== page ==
Journal of Hebrew Scriptures - Volume 17 (2017) - Review

Oeming, Manfred and Konrad Schmid, Job's Journey: Stations of Suffering (CrStHB, 7; Winona Lake, IN: Eisenbrauns, 2015). Pp. xiv+110. Hardback. US$26.95. ISBN: 978-1-57506-399-7.

This volume from Eerdmans offers a lightly revised and slightly expanded English translation of the authors' German book Hiobs Weg: Stationen von Menschen im Lied.[1] In a “foreword” (which turns out to be more akin to an “introduction”—though no less helpful for it), the authors orient the reader to current scholarly discussion of the book of Job and this volume's place within it. Swimming somewhat against the tide of source-critically oriented German-speaking scholarship on Job, which sees the “tensions” in the book of Job as reflecting a complex model of textual growth, the authors are persuaded that the fissures in Job reflect an effort to engage readers in an unsettling and shifting discourse on the nature of humanity and God. According to the authors, Job is certainly no older than the exile and was probably produced after it, but cannot easily be assigned a genre, despite boasting numerous parallels in ANE literature. While the authors remain agnostic on Job's geographical provenance, they are more confident in identifying its interests in theodicy, creation theology and—as has been more recently argued—in social anthropology and pastoral/therapeutic reflections on suffering. The latter is most visible in the authors' view of Job as offering a variety of “strategies of comfort” when dealing with suffering—an approach that, it might be noted, resonates with David Clines's suggestion that Job is less interested in the “why” of innocent suffering than in “what to do” when in the midst of it.[2]

In the first chapter, while Schmid admits that Job 28 and 32–37 are subsequent literary additions to the book, he rightly critiques the lack of scholarly evidence for separating the prose prologue/epilogue from the dialogues which they bookend, though the reader might wish for more evidence for Schmid's own argument for the narrative frame's dependence on the dialogues, whether that dependence is original to the composition or a secondary interpretation. More interestingly, Schmid argues that the prologue—with its fairy-tale qualities, its absurdly pious Job and especially its insistence on locating the cause of Job's suffering in a capricious divine test—invites the reader to reject the prologue's own and all other explanations offered by the book for the real cause of Job's suffering. While Schmid recognizes that this requires the book of Job to be read as a critique of pseudo-theology, it would seem to largely reduce theology of any sort to what may be said to God rather than what may be said about him. While this is an understandable resignation, not everyone would agree that it is a necessary one and there are hints here that even Schmid himself may not be willing to fully embrace this concession.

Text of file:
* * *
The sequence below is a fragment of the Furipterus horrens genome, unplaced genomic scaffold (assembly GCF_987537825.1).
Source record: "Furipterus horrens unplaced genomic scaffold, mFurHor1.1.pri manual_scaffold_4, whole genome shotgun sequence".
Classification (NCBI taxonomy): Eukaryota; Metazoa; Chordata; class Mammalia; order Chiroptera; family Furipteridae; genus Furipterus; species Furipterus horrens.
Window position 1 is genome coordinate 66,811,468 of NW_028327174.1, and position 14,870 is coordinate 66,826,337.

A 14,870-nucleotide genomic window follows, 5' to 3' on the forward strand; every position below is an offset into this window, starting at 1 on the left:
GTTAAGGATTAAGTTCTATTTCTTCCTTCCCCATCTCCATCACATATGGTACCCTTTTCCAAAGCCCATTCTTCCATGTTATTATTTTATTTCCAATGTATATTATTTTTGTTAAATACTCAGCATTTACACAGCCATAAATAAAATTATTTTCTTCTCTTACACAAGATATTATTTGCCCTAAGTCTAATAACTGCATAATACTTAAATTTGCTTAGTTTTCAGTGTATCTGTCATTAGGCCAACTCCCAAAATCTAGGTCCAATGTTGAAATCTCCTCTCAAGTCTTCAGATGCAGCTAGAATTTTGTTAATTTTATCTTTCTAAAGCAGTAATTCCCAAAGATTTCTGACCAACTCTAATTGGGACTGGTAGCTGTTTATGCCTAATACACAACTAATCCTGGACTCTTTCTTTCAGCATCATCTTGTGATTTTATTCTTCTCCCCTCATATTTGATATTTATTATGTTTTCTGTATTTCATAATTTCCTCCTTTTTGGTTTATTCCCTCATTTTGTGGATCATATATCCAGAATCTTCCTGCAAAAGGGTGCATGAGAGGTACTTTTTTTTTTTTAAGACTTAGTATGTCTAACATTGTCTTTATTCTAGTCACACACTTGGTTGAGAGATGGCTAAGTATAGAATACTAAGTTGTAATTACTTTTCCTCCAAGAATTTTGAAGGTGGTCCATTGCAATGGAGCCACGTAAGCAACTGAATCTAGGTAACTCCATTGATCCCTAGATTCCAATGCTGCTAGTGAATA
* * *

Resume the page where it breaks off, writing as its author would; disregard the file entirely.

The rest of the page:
A rather different approach (though one anticipated in the foreword) is adopted in the following chapter where Oeming takes the stage and finds in Job's dialogues with his friends and his wife (despite the latter being typically treated as part of the prologue) ancient strategies of pastoral care, which he proceeds to compare with modern ones. For Oeming, Job's affirmation of his own innocence and his lamenting (to God) point to a strategy of self-comfort which facilitates hope, though one wonders whether the Job of the dialogues is not rather more hopeless than Oeming seems to acknowledge. The difficulties of redeeming Job's wife for the purposes of pastoral care encourage Oeming to rather half-heartedly challenge the seemingly negative reading of her in the Hebrew (about which more might have been said), before ultimately turning to the more sympathetic portrayal of Job's wife found in the Septuagint. Oeming also finds pastoral value in the friends' initial silence, their listening, and perhaps most interestingly, their challenging (where appropriate) of Job's misperceptions and faulty recollection. Here is a welcome corrective to the widespread scholarly tendency to read the contributions of the “friends” as cold comfort and a betrayal of Job and even of God. Finally, in Job 38–41, Oeming identifies God's contribution as a corrective to Job's assumption of his importance in the cosmos, a conclusion which is not especially novel, but one he does seem to affirm rather more than Schmid suggests in the previous chapter. In concluding the chapter Oeming observes on one hand that Job's own insistence on affirming his innocence and expressing his pain resonates with contemporary approaches to counselling. On the other hand, he finds it disappointing (though not unsurprising) that neither the excavation of Job's responsibility offered by the friends, nor the radical relativizing of Job's perspective offered by God seem to have found a similar resonance.